These are just some philosophical problems I have with the idea of revealed religion that I need to have answered adequately before I even begin to examine the actual contents of the Bible. If you can please answer these questions for me, then we can move on to the questions I have about the actual contents and merits of what the book says

here's an idea: what if the Bible could be compared to a map or travel guide that leads us to a relationship with God?

a travel guide is not going to magically take you to another place, nor is reading it the same as travelling abroad. it is a guide which attempts to open up the destination point for the reader. it gives the reader some hints as to how to get the most out of their journey- how to effectively make the journey, through rich memories drawn from experience, part of life from then on. a Bible is not going to magically transport one into the presence of God, and reading it is not a replacement for a relationship with God. reading it is a means by which people can approach God and enter into a relationship with God that affects the rest of their life and beyond.

the thing about the travel guide analogy is that there are many travel guides published for popular areas. cosmic connections are, these days, a popular area and there are many 'holy writings' published.

okay, fine. when someone whom we do not know writes a book about brazil- this is going to be our destination for the purpose of this analogy- we do not (among people i know, anyway) check with interpol or some other international organization to determine whether the profile of the author is truthful- whether the author of the guide has, in fact, been more than a casual observer of the country of brazil. we defer our responsibility in this area to the publishers of the guide, presuming that they have a screening process that ensures the integrity of the books they publish- we even ask people who are familiar with travel in general which resources are the most informative and reliable.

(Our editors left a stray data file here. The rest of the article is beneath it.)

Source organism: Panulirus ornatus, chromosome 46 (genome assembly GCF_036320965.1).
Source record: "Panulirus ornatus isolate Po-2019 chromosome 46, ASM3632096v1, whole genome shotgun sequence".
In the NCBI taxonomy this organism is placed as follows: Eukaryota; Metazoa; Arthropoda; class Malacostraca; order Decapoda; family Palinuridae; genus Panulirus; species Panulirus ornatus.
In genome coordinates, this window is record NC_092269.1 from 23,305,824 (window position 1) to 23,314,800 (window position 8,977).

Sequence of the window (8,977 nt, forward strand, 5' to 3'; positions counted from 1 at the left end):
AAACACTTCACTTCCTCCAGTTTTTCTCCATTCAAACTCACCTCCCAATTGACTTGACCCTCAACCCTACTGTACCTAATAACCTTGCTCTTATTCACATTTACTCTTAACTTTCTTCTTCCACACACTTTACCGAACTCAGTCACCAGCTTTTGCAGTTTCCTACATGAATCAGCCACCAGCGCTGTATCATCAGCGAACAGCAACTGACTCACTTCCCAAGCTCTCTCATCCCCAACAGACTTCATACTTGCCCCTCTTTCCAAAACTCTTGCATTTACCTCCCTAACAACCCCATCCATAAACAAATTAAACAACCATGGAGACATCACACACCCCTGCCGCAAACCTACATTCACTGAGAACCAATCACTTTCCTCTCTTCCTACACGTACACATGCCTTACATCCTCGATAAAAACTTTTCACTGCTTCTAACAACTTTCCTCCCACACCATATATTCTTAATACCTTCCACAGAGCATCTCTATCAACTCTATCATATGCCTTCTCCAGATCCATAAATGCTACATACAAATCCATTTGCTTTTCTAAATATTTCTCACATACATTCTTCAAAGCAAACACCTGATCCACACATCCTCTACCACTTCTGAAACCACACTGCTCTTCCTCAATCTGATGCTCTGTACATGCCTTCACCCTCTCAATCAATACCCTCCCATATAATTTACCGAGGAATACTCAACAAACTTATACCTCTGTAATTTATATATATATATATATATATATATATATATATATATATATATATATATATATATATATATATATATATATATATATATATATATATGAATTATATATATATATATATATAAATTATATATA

and let's face it: there are some travel guides out there that have a lot of the general milieu summarized, but are replete with inconsistencies, poorly worded directions and badly cartographed maps. they claim to be user-friendly guides, but are, in fact, frustratingly user-hostile.

so what do we do when we want to go to brazil? first, we ask everyone we know if they've been there. if we find someone who has, we ask them about brazil and about their personal experiences with brazil, recognizing that talking about or reading about brazil is very different from actually going there. we watch t.v. shows. we go do websites (speaking of credibility issues... woah- don't get me started) and with our friend's help (or the help of a good travel agent- one who makes it their business to know how to get someone to brazil)we set up our connections... or we think about the conversation for days and end up setting up the connection all by ourselves via the net. then, having decided upon the direction and timeframe of our trek, we start reading the guides in preparation for the trip.

but the real lifechange comes when we actually arrive there, having done everything we could to prepare ourselves, only to discover that no amount of preparation could approximate what it actually feels like to be there.i think that experiencing God is like this.the trick(?) is to find someone who is experiencing God (in the analogy-the friend who has been to brazil) and open the dialogue face to face.

so then icarus made this comment, knowing full well that i wouldn't be able to just sit there are read it without continuing on deeper into the foul nether regions of analogyland... (darn guy!) and from this point i began speaking more directly to icarus (hence all the 'you' stuff) in second person. however, i'm just too lazy to change all of that stuff here... sorry.